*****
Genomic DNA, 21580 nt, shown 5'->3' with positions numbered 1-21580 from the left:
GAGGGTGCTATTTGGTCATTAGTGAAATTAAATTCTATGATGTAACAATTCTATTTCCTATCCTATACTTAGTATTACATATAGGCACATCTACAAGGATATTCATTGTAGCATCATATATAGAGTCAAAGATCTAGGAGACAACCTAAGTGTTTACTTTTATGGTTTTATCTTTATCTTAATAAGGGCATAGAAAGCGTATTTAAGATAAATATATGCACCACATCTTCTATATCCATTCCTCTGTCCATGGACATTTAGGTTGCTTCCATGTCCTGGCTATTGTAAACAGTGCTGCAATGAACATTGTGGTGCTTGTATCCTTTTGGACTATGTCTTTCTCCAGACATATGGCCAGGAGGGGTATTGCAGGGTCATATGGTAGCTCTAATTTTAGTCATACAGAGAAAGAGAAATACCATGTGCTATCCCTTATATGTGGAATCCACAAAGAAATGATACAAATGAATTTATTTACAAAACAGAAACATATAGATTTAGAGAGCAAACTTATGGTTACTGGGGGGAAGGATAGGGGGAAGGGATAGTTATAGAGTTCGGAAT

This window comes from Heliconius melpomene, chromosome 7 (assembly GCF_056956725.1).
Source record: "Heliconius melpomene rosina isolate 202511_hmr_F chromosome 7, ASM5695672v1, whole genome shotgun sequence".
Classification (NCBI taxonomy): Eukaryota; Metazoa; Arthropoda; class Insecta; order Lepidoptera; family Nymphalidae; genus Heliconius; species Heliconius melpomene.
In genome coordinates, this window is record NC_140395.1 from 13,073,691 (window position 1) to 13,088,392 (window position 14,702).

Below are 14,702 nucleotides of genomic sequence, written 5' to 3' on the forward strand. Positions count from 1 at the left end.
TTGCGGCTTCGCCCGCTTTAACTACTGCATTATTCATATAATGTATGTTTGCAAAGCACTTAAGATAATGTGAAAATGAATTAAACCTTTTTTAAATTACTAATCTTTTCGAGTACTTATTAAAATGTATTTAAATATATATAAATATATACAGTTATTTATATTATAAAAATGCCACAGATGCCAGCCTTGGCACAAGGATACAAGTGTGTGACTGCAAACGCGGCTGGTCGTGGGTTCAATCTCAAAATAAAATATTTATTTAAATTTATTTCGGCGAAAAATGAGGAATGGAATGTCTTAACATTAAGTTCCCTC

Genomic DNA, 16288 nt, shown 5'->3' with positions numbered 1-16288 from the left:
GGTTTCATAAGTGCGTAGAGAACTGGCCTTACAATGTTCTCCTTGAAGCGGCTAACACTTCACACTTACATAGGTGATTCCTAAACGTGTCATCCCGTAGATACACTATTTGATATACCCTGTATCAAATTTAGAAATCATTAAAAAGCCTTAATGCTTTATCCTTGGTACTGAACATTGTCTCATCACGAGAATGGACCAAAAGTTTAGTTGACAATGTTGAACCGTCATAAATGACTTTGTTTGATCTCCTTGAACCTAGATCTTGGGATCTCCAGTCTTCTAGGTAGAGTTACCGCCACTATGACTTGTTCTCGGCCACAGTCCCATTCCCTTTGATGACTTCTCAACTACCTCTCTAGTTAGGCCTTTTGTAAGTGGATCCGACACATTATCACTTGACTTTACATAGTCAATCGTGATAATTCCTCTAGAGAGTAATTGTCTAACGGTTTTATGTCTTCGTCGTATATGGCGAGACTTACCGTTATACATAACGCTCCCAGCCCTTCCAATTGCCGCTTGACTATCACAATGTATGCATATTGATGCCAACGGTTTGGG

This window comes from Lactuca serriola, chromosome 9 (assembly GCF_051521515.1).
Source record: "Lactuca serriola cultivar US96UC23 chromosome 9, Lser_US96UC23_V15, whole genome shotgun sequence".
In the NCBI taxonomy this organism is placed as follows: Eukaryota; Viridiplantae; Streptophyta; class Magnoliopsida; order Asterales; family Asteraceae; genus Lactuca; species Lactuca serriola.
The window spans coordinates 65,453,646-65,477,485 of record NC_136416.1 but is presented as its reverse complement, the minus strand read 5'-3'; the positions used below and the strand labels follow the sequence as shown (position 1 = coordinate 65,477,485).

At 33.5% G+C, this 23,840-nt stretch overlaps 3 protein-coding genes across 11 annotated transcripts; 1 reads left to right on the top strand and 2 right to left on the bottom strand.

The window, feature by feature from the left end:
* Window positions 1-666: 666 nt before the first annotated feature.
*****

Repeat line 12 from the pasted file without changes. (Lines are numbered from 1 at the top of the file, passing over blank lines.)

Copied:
Source record: "Lactuca serriola cultivar US96UC23 chromosome 9, Lser_US96UC23_V15, whole genome shotgun sequence".